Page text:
Portraitphoto Job Smeets makes at bronze statue makes rabbit ears
© Bring yourself / NBTC
Bring yourself

Studio Job

Studio Job conquers the world in its own unique way

A solid bronze side table, shaped like a sinking Titanic or a weeping streetlamp: Job Smeets’ creations may not be obvious, but they sure are prominent and trendsetting. Twenty five years ago, he started his atelier Studio Job in a small village in the province of Limburg and from there his work took flight all over the world.

Bring yourself, Job will do the same

Portraitphoto Job Smeets with his head on bronze hand

Job Smeets (52) is a designer, artist, and founder of world famous atelier Studio Job.

Free­dom within Dutch Design

When Job Smeets founded his studio in 1998, the new norm was Dutch Design: smart, sleek, and industrial. It was all about products with a great story that could be quickly and easily produced in large quantities. Yet Smeets did not follow that trend: “I believed that design in particular should be about unique pieces. Crafts were not allowed into the upper echelon of the design world. Such a shame.”

As a fledgling designer, Smeets visited the Salone del Mobile furniture fair in Milan and saw the most beautiful prototypes on display there. However, he could never find these pieces when he later visited stores looking for them. “So it’s better to make unique pieces; it gives you a lot more freedom and opportunity for expression.”

That is how Smeets filled what he likes to call ‘a niche in design culture’. “It’s about expressive freedom,” he says. That freedom led from bronze sculptures to fashion shows and from digital graphic art to fully furnished apartments filled with unique pieces. The studio collaborates with famous brands such as Viktor & Rolf and Range Rover, and it was also responsible for Hema’s cheerful beach collection.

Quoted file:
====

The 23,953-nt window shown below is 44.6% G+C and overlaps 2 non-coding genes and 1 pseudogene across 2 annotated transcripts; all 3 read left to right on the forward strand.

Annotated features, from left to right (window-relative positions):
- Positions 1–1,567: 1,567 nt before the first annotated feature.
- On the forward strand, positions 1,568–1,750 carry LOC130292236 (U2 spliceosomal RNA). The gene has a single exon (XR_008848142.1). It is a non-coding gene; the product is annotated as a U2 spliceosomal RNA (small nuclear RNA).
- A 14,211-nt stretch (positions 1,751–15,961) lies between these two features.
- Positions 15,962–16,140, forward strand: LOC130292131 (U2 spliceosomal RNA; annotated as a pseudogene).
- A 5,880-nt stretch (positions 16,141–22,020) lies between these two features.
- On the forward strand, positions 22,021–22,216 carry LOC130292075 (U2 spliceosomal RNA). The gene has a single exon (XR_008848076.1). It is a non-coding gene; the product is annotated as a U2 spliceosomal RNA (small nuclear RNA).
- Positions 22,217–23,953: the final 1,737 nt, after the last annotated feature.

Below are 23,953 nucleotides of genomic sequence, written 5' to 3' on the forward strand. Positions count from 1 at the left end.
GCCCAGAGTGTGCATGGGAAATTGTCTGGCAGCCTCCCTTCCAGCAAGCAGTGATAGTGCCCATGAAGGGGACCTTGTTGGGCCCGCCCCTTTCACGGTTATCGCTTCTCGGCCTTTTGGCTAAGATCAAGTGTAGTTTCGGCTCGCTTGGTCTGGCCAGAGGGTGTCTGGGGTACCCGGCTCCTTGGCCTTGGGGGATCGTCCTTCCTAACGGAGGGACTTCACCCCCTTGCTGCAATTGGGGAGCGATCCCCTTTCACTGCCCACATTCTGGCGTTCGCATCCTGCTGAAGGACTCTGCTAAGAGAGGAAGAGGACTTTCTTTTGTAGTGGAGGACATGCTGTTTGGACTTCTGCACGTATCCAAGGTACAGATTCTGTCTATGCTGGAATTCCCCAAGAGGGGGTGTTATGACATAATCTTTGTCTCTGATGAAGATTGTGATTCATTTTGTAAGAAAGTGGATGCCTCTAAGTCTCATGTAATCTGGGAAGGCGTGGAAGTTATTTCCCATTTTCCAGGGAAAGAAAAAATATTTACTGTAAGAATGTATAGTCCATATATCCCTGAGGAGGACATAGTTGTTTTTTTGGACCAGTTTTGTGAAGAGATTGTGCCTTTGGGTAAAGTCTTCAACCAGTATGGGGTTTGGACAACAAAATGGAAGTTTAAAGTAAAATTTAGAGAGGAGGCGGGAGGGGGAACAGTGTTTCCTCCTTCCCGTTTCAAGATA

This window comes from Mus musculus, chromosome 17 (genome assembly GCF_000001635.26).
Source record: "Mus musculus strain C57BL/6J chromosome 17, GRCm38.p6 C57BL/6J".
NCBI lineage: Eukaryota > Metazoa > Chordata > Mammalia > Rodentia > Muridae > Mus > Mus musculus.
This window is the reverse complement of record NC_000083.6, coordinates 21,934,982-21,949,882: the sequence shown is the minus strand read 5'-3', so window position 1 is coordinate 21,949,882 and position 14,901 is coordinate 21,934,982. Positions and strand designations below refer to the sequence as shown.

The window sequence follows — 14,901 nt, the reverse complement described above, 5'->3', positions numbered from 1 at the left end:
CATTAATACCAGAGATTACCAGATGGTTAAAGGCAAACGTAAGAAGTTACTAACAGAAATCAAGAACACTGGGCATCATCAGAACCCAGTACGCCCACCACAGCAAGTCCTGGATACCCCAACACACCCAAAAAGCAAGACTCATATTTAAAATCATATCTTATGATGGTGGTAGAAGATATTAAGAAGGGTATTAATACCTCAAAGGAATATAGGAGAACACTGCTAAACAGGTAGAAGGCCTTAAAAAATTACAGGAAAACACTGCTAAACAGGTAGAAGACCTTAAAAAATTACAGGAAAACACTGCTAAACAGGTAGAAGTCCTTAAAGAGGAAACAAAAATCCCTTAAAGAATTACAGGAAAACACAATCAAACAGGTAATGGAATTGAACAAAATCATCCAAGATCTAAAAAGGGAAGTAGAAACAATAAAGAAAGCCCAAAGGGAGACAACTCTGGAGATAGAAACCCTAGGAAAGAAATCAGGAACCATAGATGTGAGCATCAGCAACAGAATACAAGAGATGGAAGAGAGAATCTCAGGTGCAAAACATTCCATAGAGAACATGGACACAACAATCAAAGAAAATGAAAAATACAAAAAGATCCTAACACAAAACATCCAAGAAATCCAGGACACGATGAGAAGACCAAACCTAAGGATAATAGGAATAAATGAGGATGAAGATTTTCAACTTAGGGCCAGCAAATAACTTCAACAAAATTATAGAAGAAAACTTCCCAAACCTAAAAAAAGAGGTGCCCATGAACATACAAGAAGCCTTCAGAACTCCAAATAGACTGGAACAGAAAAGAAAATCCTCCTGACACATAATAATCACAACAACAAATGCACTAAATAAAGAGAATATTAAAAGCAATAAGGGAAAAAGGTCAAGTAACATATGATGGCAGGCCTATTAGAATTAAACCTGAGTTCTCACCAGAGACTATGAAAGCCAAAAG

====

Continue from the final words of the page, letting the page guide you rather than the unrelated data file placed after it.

In an interview with the New York Times, Job Smeets once described his work as ‘high-end kitsch’, but in retrospect he thinks that was a bit too modest. “It is excellent kitsch because it was excellently crafted. However, if it were really kitsch, it wouldn’t be on display in so many museums.”

At work in Studio Job with white paint on wheel with gold
"We do have the ambition to further expand our idea worldwide, but we’ll do it in our own way.”
Job Smeets

Smeets’ best work

Portraitphoto Job Smeets in workshop with welders

Which work makes him most proud? He needs a moment to think. “My atelier is my best work.” About 30 people currently work in the studio: craftspeople, model makers, painters, artists, and constructors. “I’m like a conductor. We always seem to be working on 20 projects at the same time. When there are 1,000 ideas and 100,000 options, you have to be a good curator to produce the right image at the right time.”

Smeets is currently working on ‘American Job’, which is based on a road trip through the US in 2019. It will be presented during an elaborate reception in New York in November. “Everyone who is anyone will be there,” he says. Meanwhile, his work can also be found on the streets of the Netherlands. He recently unveiled the Kunstkerk (Church of art) in Dordrecht. He created its entire façade, including the curving stained glass windows. In his native village of Weert, they are showing the Forever Endeavour exhibition, with an overview of his work.

‘In our own way’

After such a glittering career, does Smeets still have any remaining ambitions? “Definitely. There are so many places we have not been yet. We have always taken small steps. We didn’t just get into the New York MoMA overnight; something like that could take 40 years. It’s better to get recognition at a later age than to peak early on. We do have the ambition to further expand our idea worldwide, but we’ll do it in our own way.”

At work in Studio Job art is captured
Job Smeets workshop inside